Waiting for Lefty by Clifford Odets

The Provincetown Theater Launches Season

By: - Apr 25, 2015

Waiting for Lefty
By Clifford Odets
Directed by Judith Israel
Production: Bragan Thomas, associate director; technical director/ designer/ operator, David Nelson Burbank; costume supervisor, Bragan Thomas; additional costumes, Phoebe Otis; production assistant, Judith Marsh; poster and graphic design, Erica Giokas
Cast: Vaida Armonaite (Florence), Ilene Charles (Gunman), Bob Cohen (Agate Keller), Cindy Harrington (Edna Mitchell), Jerry Harvey (Miller, Dr. Benjamin), Alison Hyder (Stenographer), Bob Junker (Joe Kitchell), Will Oxtoby (Clayton), Jesse Romano (Sid, Mr. Philips), Bragan Thomas (Harry Fatt, Fayette, Mr. Gradey, Dr. Barnes), Union Strike Committee (The Company).
The Provincetown Theater
238 Bradford Street
508 487 7487
April 16 to 26, 2015

Inspired by the New York City Taxi Strike of 1934 the agit-prop play “Waiting for Lefty” by Clifford Odets was set for its Town Hall premiere that summer in Provincetown. The event was cancelled by the Board of Selectmen stating that “the play is about strikes and things, and gives people the wrong kind of ideas.”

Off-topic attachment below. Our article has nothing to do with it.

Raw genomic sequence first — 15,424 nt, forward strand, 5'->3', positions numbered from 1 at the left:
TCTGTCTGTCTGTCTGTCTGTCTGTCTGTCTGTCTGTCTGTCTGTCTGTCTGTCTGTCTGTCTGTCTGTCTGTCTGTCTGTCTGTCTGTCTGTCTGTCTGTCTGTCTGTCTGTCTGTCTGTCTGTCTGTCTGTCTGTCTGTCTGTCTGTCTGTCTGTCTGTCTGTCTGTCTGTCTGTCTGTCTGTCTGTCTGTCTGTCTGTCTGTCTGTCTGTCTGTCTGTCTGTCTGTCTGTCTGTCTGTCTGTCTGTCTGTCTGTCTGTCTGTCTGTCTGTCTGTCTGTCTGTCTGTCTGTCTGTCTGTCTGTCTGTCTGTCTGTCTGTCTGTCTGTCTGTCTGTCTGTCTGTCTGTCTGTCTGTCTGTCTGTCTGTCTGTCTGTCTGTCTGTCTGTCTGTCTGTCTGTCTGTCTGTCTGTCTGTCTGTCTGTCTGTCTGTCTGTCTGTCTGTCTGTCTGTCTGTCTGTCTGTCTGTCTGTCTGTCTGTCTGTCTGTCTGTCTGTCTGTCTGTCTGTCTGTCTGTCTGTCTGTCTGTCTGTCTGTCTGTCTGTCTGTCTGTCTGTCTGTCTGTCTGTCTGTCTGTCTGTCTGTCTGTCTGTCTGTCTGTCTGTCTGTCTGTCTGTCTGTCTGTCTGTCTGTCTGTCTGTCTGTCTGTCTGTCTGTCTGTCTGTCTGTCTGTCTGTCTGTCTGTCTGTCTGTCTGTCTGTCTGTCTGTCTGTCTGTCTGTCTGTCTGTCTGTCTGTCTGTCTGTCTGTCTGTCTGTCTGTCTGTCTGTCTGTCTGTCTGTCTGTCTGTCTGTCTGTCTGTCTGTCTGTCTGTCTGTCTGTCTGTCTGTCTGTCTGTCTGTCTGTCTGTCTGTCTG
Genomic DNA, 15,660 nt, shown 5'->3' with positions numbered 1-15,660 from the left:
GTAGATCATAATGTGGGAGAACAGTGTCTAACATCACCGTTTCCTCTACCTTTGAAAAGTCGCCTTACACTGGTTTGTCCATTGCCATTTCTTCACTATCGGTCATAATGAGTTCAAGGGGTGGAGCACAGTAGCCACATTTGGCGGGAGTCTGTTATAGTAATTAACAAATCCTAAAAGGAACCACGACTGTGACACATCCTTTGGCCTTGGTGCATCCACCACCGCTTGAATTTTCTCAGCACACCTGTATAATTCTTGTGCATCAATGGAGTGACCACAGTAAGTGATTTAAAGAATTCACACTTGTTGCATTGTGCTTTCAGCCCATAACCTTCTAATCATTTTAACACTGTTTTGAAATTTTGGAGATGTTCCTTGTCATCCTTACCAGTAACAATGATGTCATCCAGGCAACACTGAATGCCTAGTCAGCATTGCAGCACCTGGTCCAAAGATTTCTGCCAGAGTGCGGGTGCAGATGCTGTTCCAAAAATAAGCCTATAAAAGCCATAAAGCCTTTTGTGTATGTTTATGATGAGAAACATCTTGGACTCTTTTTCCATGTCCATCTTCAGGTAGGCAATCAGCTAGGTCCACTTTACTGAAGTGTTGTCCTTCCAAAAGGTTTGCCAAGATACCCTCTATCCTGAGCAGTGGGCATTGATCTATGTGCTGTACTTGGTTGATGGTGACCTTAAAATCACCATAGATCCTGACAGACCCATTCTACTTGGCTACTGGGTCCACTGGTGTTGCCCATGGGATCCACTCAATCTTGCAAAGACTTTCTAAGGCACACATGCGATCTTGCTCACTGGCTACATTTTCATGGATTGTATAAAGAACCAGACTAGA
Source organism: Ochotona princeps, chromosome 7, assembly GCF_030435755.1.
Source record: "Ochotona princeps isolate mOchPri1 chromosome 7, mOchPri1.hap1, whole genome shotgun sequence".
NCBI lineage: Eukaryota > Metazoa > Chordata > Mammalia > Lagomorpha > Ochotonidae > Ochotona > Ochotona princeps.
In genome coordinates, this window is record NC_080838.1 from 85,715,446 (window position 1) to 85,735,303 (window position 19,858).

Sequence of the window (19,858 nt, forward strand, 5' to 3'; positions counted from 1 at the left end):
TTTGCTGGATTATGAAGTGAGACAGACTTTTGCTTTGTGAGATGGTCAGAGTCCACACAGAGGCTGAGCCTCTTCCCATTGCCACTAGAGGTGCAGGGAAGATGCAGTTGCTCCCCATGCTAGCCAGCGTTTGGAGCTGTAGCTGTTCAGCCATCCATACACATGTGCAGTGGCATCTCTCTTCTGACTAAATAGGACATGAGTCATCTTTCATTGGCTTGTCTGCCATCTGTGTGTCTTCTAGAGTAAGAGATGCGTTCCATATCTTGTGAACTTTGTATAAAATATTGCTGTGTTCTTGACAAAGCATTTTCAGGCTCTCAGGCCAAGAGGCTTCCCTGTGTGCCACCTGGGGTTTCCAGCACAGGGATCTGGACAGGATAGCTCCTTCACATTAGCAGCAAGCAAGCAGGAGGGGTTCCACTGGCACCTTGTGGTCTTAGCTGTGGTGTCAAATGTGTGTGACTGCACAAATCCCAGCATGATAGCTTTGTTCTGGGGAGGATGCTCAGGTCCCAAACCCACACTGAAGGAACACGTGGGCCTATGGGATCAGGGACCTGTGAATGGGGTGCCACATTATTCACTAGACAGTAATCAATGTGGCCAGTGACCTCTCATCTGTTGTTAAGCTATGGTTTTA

The controversy was carried by national media and the play was widely discussed before it opened at the Civic Repertory on 14th Street in January 1935.

The legendary group The Provincetown Players was launched on July 15, 1915. Much in the tenor of that pioneering company The Provincetown Theatre Foundation (PTF) was launched in 2001.

In the spirit of the centennial of progressive theatre on Lower Cape Cod this season the company is presenting a number of works including plays by Provincetown playwrights Eugene O’Neill and in September, Tennessee Williams, that are viewed as canonical for American Theatre.

As a part of this mandate The Provincetown Theatre launched the season with the long postponed actual premiere of that infamous Odets play.

The passionate but uneven production provided the rare opportunity to experience theatre from the Great Depression when the arts were inspired by many creators on the left.

The title of the play begs the question of whether Lefty is the nickname of an absent labor union agitator or a plea for a leftist social and political agenda. Should we fail to get the message, a female character, stridently dressed in red, attempts to recruit a down on his luck worker with the charity of a buck and a book. The pamphlet is question is a copy of the Communist Manifesto with its mantra of  “Workers of the world unite you have nothing to lose but your chains.”

In the final scene of the play the workers assembled in the shabby union hall punch the air with the call for “Strike, Strike, Strike.” When that was enacted during opening night in New York the players were joined by the sympathetic audience. This is agitator inspired theatre that wears its heart, or hammer and sickle, on its sleeve.

The play was a success with numerous productions all over America.